Probably not. You do however have a mess there with all of the circuit breakers (little square boxes) so I can't begin to tell you where they are supposed to go. The light should come on with the key. I'm not real familiar with the Nissan alt but they all work pretty much the same. When the key is on engine not running the light looks at the alt as a ground. When the voltage rises the voltage become positive so the ground is not longer there and the light goes out it's part of the equation so it has to light. What you can try is a jumper from the truck battery + to the alt + (large terminal) to bypass the circuit breakers and see what happens. Usually the center post on the isolator is alt + one goes to the camper battery the other to the truck battery. They are like a one valve they only let current flow in one direction. Wish I could help you more but I can't see it from my house.

I just did what you recommended and voila. Turn the ignition to start and the battery/alt light came on. So... process of elimination would lead me to believe that the diode is no longer directing electricity to the truck battery? Am I correct? 

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Post a pic of your voltmeter.

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The diode is a one way valve it only allows current to flow one direction so the power flows from the alt to the battery provided all is well but not the other way around. Here is where a test light comes in, a voltmeter has almost zero resistance so it can give you a false reading showing no load voltage. If there is current flow the test light will show it because it presents a load that a meter won't. What you have done shows the alt does indeed work now you have to find why it doesn't get back to the battery my thinking it's in that mess of circuit breakers there seem to be some dangling wires to unknown places.

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19 minutes ago, WME said:

Very basic wiring diagram for a diode isolator...https://www.etrailer.com/question-259273.html

Awesome! This makes total sense. It is pretty much what my system looks like. The left post is connected to two batteries that go to the house. So if I was to get something like this —-> https://www.amazon.com/dp/B000OTIPDQ/ref=cm_sw_r_sms_api_fabt1_PvTUFbDZRC6DX?_encoding=UTF8&psc=1&pldnSite=1

 

would I be making things more tidy and less complex? 

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You have a AC/DC voltmeter, an OHM meter (measure resistance) an a milliamp meter all in one box.😁

To use the voltmeter around the RV , turn the dial to 50 DC volts (straight line over 3 dots). RED lead to red+ right lower. Black lead to  - lower left. You will read the voltage on the black scale that goes from 0 to 50. 14v is 4 slashes past 10. Analog meters require a skeptical eye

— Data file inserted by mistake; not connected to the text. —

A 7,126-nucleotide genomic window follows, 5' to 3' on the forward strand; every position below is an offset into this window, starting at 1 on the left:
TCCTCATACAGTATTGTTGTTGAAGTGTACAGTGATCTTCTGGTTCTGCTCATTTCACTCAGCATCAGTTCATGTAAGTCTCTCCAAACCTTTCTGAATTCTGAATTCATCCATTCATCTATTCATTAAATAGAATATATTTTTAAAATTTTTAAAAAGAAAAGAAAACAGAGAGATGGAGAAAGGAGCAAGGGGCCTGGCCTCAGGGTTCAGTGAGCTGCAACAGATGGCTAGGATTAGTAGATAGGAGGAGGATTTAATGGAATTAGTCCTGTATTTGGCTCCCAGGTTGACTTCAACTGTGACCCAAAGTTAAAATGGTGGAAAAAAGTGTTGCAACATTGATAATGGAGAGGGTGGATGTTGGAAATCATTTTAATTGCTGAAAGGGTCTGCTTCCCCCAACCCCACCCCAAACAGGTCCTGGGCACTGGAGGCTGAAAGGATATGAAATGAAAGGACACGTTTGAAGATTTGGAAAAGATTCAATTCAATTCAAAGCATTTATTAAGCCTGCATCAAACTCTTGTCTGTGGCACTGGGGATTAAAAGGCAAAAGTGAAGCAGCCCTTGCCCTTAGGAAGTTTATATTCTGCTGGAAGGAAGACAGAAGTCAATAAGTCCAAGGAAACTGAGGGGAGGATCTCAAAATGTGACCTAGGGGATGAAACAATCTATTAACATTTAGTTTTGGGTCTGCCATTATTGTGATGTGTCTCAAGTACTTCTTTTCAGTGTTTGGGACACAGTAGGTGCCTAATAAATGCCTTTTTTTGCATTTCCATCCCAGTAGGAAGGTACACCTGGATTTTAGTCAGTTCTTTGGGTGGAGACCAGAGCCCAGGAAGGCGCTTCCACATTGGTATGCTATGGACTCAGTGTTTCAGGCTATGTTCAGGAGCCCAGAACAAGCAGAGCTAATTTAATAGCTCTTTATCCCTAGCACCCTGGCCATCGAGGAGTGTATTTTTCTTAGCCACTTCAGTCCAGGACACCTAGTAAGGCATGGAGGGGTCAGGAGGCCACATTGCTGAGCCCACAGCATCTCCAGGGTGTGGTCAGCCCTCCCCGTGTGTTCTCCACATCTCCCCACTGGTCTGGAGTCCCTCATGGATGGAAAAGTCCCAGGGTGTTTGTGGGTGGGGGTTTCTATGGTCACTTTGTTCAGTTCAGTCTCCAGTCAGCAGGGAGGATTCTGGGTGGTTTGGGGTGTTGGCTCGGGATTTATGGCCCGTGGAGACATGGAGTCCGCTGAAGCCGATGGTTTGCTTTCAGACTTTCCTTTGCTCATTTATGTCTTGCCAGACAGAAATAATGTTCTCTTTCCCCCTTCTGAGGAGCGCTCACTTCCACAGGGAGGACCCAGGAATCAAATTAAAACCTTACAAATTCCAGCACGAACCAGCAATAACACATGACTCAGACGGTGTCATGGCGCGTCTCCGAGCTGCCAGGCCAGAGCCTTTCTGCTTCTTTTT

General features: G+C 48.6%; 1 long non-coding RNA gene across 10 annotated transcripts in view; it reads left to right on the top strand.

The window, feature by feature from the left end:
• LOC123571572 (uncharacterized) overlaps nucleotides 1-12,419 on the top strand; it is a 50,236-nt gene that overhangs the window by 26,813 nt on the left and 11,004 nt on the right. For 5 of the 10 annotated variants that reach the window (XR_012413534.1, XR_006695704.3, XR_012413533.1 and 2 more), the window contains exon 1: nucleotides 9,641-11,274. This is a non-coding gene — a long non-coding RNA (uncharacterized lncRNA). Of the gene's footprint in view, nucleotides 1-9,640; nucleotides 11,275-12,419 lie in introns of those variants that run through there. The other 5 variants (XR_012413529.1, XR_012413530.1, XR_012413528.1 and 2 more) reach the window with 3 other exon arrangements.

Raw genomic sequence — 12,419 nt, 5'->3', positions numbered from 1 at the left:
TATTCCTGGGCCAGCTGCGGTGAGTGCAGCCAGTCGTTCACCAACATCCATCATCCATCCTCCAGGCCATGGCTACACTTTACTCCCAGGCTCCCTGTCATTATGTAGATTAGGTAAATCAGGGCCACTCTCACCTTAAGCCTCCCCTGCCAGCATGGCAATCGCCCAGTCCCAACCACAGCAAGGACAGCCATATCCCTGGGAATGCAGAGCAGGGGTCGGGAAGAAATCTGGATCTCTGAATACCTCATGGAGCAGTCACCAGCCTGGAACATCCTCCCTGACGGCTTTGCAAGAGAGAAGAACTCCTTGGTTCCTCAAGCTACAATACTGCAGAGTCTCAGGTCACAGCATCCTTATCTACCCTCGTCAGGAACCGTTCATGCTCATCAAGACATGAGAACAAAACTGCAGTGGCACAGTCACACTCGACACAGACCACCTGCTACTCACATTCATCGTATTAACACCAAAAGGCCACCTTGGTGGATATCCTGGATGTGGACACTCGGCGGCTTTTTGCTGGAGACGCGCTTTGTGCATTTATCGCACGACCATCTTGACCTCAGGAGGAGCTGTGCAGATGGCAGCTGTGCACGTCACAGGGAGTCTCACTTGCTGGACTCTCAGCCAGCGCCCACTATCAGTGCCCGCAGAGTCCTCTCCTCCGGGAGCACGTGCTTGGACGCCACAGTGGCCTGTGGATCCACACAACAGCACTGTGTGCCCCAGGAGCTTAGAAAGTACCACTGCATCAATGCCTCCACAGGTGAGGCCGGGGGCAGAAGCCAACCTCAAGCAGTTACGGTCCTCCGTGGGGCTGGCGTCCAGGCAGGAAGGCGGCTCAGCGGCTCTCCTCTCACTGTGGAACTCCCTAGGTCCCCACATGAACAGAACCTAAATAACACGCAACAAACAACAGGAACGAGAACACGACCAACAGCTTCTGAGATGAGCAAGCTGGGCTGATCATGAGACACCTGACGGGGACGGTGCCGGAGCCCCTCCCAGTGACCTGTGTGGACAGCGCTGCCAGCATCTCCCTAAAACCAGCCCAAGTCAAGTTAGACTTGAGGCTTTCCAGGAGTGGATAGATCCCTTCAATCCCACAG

To check your alternator and everything else, start the engine and measure from the center post of the isolator to ground. Use the engine as ground.

Engine running you should have 14v+ there. Then from each outer post to ground. They should have .7v less than the center post. I.E. center post 14.4v, then 13.7 at outer posts. Then measure at the + post of each battery, you should have less than a .2v drop. Your DC fuse panel should have house battery voltage..

Measure across each of the circuit breakers, post to post should be 0v, post to ground should be isolator outer post v.

V loss can be due to dirty connections, corroded connector crimps, broken wires, inside the insulation. Battery charge voltage is very important.

Use OHM function (humped worm symbol). Use the X1K range, short the leads together and use the thumb dial on the side to adjust the needle to 0 on the OHM scale (green scale)  Then check from the engine block to the - on the battery. Should be 0

To measure shore power, you use the 250v AC range (AC=wiggly line)

 

Just things, weird house/truck light problems are very often bad ground connections, follow the wires and see where they connect to the truck chassis for ground.

Have fun

 

Edited by WME
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Stick with the diode one if you decide to replace it they are much simpler. Their down fall is a slight voltage drop across them but it's no big deal. Dead stationary you should have battery voltage on pins 1 and 2. Now I hate to throw this into the mix but I believe your 84 has a external regulator including a wire for the charge light in this case it's pretty important it is what wakes up the alternator. https://www.google.com/search?q=84+toyota+pickup+alternator+wiring&rlz=1C1SQJL_enUS891US891&tbm=isch&source=iu&ictx=1&fir=_cSYe2n8QedMpM%2CQO9c5xYUcmh5dM%2C_&vet=1&usg=AI4_-kSpVqY4mhe07nE3eQBLDow15Peibw&sa=X&ved=2ahUKEwjjrJCd7ZjtAhWTsDEKHUZYBI8Q9QF6BAgEEDQ&biw=1280&bih=578#imgrc=0bpOuqdb6XfQLM

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Nissan 720, not Toyota PU

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Up's well that opens a different attack plan. Two possibilities fuse #4 and fuse #5 is a good start because there is no indicator light. Fuse 5 is not applicable if it's not fuel injected. The alt has a fusible wire link going directly to the battery from the alt B+ it should be close to the battery very soft isolation they often had a flag on them with an amp rating. Fuse 4 is the exciter feed to the alt. it is what kick starts the alt. when the key is on the warning light sees the alt as a ground when the alt starts working the voltage climbs to match battery voltage and the light goes out because it no longer is a ground so it's a key player in getting the thing charging. The fuse link is always hot and feed B+ terminal on the alt.